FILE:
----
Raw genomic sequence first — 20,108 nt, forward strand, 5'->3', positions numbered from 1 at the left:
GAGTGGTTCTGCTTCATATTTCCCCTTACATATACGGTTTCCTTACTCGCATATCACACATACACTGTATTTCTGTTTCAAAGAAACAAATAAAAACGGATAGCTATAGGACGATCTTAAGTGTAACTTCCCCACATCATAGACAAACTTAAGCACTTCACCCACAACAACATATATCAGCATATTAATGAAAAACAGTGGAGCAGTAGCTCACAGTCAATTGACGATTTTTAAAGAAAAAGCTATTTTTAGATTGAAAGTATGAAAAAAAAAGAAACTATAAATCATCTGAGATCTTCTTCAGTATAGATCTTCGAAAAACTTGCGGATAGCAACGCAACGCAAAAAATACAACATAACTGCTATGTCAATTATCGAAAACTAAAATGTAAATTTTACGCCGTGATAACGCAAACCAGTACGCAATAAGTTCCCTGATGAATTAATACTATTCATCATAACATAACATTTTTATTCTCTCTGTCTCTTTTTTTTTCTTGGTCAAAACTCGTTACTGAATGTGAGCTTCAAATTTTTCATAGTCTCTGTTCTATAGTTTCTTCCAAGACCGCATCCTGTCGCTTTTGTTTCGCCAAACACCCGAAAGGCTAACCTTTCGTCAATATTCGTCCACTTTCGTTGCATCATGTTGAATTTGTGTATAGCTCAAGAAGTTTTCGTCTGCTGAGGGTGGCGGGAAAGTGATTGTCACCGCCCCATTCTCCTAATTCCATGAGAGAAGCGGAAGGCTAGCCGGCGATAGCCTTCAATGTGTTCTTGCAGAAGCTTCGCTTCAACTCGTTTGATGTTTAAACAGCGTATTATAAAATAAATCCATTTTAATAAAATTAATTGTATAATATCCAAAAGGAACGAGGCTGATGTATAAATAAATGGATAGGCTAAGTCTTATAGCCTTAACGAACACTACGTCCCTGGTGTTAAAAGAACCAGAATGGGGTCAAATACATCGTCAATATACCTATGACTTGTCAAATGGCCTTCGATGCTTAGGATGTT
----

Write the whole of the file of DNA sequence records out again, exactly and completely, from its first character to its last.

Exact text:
Raw genomic sequence first — 20,108 nt, forward strand, 5'->3', positions numbered from 1 at the left:
GAGTGGTTCTGCTTCATATTTCCCCTTACATATACGGTTTCCTTACTCGCATATCACACATACACTGTATTTCTGTTTCAAAGAAACAAATAAAAACGGATAGCTATAGGACGATCTTAAGTGTAACTTCCCCACATCATAGACAAACTTAAGCACTTCACCCACAACAACATATATCAGCATATTAATGAAAAACAGTGGAGCAGTAGCTCACAGTCAATTGACGATTTTTAAAGAAAAAGCTATTTTTAGATTGAAAGTATGAAAAAAAAAGAAACTATAAATCATCTGAGATCTTCTTCAGTATAGATCTTCGAAAAACTTGCGGATAGCAACGCAACGCAAAAAATACAACATAACTGCTATGTCAATTATCGAAAACTAAAATGTAAATTTTACGCCGTGATAACGCAAACCAGTACGCAATAAGTTCCCTGATGAATTAATACTATTCATCATAACATAACATTTTTATTCTCTCTGTCTCTTTTTTTTTCTTGGTCAAAACTCGTTACTGAATGTGAGCTTCAAATTTTTCATAGTCTCTGTTCTATAGTTTCTTCCAAGACCGCATCCTGTCGCTTTTGTTTCGCCAAACACCCGAAAGGCTAACCTTTCGTCAATATTCGTCCACTTTCGTTGCATCATGTTGAATTTGTGTATAGCTCAAGAAGTTTTCGTCTGCTGAGGGTGGCGGGAAAGTGATTGTCACCGCCCCATTCTCCTAATTCCATGAGAGAAGCGGAAGGCTAGCCGGCGATAGCCTTCAATGTGTTCTTGCAGAAGCTTCGCTTCAACTCGTTTGATGTTTAAACAGCGTATTATAAAATAAATCCATTTTAATAAAATTAATTGTATAATATCCAAAAGGAACGAGGCTGATGTATAAATAAATGGATAGGCTAAGTCTTATAGCCTTAACGAACACTACGTCCCTGGTGTTAAAAGAACCAGAATGGGGTCAAATACATCGTCAATATACCTATGACTTGTCAAATGGCCTTCGATGCTTAGGATGTT